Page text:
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Calhern, Louis

CALHERN, Louis



Nationality: American. Born: Carl Henry Vogt in New York City, 19 (or 16) February 1895. Family: Married 1) the actress and writer Ilka Chase, 1926 (divorced 1926); 2) Julia Hoyt, 1927 (divorced 1932); 3) Natalie Schafer, 1933 (divorced); 4) Marianne Stewart, 1946 (divorced). Career: Late 1910s-early 1920s—worked on Broadway stage; 1921—film debut in The Blot; followed by romantic leading man roles in silent films; 1931—talking film debut in Stolen Heaven; 1938—on stage in Golden Boy in London; later stage roles include Life with Father, 1942, The Magnificent Yankee (and film version), and King Lear, 1950; after 1949—worked exclusively for MGM, mainly in supporting roles. Died: In Tokyo, Japan, 12 May 1956.


Films as Actor:

1921

The Blot (Weber) (as Phil West); Too Wise Wives (Weber); What's Worth While? (Weber)

1922

Woman, Wake Up! (Harrison)

1923

The Last Moment (Read)

1931

Blonde Crazy (Larceny Lane) (Del Ruth) (as Dapper Dan Barker); Stolen Heaven (Abbott) (as Steve Perry); The Road to Singapore (Alfred E. Green) (as Dr. George March)

1932

Okay America (Penalty of Fame) (Garnett) (as Mileaway Rosso); They Call It Sin (Freeland) (as Ford Humphries); Night after Night (Mayo) (as Dick Bolton); Afraid to Talk (Cahn) (as Wade)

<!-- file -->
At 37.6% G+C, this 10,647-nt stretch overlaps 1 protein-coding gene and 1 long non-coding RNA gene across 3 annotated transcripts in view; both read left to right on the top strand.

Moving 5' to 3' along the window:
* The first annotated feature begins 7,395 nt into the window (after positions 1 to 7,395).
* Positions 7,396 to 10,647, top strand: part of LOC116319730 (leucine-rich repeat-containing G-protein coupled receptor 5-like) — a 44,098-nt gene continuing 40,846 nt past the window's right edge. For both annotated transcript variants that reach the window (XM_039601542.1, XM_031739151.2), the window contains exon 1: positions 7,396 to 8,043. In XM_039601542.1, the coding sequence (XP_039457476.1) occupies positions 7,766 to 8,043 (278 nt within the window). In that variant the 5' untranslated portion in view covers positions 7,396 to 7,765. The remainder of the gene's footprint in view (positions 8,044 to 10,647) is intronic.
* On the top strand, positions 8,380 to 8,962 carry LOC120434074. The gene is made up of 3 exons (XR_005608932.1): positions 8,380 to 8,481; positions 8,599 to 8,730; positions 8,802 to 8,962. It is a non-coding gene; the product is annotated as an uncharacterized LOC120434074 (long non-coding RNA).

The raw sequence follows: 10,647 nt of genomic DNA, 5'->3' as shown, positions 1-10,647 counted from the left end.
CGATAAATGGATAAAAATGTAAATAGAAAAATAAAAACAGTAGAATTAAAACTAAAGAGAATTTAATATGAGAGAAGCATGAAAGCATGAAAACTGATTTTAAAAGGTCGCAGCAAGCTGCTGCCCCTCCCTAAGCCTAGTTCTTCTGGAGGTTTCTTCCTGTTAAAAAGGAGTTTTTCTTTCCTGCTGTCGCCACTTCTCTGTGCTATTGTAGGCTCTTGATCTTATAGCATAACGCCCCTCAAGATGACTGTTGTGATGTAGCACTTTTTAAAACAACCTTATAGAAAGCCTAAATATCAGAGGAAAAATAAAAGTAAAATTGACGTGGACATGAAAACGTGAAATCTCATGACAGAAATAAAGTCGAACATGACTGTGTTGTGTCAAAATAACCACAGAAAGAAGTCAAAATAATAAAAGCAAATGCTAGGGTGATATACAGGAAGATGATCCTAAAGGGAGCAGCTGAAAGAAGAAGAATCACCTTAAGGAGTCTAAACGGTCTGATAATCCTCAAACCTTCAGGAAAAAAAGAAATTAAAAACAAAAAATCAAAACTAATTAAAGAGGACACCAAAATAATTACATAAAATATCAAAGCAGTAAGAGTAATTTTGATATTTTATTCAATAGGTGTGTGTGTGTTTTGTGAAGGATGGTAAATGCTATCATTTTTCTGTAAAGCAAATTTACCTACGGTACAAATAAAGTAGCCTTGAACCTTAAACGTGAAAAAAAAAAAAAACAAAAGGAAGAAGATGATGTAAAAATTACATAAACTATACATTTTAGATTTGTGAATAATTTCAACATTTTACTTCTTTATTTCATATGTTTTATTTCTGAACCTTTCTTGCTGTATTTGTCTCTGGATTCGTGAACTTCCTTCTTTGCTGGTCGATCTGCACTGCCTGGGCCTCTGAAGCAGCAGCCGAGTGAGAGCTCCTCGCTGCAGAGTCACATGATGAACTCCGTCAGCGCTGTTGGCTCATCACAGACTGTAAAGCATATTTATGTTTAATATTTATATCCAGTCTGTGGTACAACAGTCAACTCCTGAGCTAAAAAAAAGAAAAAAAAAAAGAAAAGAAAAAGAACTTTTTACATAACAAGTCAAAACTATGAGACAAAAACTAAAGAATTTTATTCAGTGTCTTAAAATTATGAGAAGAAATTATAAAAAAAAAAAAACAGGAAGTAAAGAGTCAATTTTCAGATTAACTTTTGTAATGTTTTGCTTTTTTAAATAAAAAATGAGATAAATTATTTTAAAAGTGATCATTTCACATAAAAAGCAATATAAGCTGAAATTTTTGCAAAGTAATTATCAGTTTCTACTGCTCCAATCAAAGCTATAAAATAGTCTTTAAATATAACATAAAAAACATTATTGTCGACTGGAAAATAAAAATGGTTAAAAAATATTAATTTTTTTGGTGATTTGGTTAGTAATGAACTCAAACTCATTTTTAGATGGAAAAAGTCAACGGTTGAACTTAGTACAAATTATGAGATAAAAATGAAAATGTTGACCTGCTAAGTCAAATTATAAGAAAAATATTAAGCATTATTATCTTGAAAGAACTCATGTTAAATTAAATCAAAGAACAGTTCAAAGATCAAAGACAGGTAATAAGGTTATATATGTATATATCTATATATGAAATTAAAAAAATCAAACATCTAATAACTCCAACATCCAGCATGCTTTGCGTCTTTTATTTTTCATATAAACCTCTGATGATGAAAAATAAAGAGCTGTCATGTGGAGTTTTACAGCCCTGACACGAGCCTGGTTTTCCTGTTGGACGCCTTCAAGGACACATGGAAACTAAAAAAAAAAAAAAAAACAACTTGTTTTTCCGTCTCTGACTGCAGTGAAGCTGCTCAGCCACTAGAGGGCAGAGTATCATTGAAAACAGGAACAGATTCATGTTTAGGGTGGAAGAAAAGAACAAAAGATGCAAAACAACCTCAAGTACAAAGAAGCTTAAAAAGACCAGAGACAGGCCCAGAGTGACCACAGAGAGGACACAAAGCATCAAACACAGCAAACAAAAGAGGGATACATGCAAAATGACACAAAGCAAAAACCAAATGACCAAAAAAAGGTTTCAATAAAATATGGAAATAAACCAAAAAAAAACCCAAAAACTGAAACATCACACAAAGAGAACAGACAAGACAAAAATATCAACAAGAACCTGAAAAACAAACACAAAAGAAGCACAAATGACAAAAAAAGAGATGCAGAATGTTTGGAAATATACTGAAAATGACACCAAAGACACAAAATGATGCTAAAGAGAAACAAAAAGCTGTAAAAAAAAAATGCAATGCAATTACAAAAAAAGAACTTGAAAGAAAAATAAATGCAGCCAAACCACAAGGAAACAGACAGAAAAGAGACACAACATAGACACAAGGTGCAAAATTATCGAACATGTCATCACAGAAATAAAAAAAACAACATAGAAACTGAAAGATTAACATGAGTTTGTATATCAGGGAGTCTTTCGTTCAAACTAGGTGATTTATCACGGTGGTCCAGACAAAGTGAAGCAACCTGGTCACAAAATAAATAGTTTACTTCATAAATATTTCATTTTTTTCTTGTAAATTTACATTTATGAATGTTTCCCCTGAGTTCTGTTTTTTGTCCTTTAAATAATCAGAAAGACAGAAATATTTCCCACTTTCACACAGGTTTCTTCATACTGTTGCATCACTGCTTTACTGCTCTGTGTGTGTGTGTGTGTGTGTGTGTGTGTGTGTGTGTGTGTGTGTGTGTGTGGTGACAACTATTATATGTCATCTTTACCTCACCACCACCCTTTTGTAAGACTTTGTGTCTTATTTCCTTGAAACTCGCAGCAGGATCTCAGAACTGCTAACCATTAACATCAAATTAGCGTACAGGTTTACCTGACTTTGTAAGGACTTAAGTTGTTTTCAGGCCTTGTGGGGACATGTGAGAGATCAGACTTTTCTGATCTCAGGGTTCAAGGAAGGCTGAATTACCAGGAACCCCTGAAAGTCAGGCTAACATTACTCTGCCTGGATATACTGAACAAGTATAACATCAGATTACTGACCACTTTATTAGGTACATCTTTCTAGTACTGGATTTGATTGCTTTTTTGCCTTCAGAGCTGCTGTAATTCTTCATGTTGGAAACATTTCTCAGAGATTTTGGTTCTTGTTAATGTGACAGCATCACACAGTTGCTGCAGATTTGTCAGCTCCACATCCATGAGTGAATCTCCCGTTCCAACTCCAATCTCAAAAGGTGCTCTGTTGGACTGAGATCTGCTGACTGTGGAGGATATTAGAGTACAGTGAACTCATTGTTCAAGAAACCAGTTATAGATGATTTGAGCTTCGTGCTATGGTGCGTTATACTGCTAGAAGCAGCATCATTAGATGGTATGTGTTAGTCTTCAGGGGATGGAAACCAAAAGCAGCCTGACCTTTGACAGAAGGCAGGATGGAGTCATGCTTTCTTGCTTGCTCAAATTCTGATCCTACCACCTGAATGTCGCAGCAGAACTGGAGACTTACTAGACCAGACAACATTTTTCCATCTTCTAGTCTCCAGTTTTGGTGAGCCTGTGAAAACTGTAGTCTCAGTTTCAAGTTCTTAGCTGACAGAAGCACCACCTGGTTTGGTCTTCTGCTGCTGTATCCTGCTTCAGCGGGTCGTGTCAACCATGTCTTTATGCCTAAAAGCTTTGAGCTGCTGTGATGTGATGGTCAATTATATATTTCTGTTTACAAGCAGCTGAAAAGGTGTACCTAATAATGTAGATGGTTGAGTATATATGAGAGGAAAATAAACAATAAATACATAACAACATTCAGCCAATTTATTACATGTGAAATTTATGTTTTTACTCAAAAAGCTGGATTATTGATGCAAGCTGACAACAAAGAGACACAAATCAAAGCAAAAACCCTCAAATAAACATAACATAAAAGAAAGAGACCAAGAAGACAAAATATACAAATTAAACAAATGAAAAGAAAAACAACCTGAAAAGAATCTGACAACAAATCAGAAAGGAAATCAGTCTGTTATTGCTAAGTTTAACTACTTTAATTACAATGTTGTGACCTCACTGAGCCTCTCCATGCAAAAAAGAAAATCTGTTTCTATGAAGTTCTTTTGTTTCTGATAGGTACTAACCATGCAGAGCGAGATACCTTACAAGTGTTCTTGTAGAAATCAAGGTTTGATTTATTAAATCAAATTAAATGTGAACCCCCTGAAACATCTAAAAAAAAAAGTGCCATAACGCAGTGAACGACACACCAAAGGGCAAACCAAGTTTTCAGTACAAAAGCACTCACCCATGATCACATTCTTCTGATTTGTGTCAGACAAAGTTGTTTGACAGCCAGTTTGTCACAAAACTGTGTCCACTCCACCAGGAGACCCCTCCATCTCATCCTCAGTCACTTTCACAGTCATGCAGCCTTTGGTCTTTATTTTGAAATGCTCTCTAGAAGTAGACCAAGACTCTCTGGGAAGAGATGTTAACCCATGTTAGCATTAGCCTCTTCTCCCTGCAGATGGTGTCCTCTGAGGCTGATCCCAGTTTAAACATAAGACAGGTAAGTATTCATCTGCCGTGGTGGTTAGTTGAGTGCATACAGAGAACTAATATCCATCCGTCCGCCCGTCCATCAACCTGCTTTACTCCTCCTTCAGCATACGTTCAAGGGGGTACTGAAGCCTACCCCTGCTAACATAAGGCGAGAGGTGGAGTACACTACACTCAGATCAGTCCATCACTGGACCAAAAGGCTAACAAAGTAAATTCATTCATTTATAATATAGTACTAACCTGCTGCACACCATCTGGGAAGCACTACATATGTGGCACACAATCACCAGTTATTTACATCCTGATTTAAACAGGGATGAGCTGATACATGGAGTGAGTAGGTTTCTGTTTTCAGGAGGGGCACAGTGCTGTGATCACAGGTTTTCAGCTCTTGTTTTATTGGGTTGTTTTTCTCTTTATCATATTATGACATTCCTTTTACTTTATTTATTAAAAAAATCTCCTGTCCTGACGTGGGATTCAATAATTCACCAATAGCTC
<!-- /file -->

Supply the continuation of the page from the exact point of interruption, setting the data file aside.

1933

20,000 Years in Sing Sing (Curtiz) (as Joe Finn); The Woman Accused (Sloane) (as Leo Young); Duck Soup (McCarey) (as Ambassador Trentino); Frisco Jenny (Wellman) (as Steve Dutton); Strictly Personal (Murphy) (as Magruder); The World Gone Mad (The Public Be Hanged) (Cabanne) (as Christopher Bruno); Diplomaniacs (Seiter) (as Winklereid)

1934

The Count of Monte Cristo (Rowland V. Lee) (as Raymond de Villefort Jr.); The Affairs of Cellini (La Cava) (as Ottaviano); The Man with Two Faces (Mayo) (as Stanley Vance)

1935

The Arizonian (Charles Vidor) (as Jake Mannen); The Last Days of Pompeii (Cooper) (as prefect); Sweet Adeline (LeRoy) (as Maj. Jim Day); Woman Wanted (Seitz) (as Smiley)

1936

The Gorgeous Hussy (Brown) (as Sunderland)

1937

The Life of Emile Zola (Dieterle) (as Maj. Dort); Her Husband Lies (Ludwig) (as Sordoni)

1938

Fast Company (The Rare Book Murder) (Buzzell) (as Elias Z. Bannerman)

1939